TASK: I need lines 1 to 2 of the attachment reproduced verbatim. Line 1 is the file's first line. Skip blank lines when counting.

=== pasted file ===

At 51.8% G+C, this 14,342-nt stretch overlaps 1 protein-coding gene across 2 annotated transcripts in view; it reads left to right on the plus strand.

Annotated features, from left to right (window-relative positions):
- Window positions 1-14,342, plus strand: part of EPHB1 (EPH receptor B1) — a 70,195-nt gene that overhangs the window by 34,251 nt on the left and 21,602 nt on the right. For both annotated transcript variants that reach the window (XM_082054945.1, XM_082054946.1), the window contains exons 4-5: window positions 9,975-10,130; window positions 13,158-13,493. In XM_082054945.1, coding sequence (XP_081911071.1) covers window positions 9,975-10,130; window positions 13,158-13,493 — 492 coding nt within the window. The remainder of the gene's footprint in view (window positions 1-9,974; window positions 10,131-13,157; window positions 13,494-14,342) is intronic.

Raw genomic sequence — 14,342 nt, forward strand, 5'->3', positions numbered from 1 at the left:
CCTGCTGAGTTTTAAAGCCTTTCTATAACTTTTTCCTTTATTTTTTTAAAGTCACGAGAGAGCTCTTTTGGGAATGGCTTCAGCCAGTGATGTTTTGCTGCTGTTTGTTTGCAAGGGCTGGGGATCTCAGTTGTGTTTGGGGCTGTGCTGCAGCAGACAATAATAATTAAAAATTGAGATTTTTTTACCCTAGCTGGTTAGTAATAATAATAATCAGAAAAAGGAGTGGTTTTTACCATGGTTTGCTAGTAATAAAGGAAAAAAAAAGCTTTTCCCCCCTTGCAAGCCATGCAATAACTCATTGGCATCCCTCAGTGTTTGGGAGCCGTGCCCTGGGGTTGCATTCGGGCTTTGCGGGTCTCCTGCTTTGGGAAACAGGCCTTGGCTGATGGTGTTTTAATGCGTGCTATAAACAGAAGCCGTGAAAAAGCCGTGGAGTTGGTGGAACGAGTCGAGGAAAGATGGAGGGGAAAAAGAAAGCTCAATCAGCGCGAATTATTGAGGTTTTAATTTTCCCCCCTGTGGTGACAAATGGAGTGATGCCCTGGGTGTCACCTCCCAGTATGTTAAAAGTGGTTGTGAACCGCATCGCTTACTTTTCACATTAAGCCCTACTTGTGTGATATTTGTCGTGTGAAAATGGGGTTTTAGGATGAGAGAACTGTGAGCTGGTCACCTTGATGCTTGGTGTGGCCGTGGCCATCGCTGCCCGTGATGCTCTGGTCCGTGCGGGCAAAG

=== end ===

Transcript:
At 51.8% G+C, this 14,342-nt stretch overlaps 1 protein-coding gene across 2 annotated transcripts in view; it reads left to right on the plus strand.

Annotated features, from left to right (window-relative positions):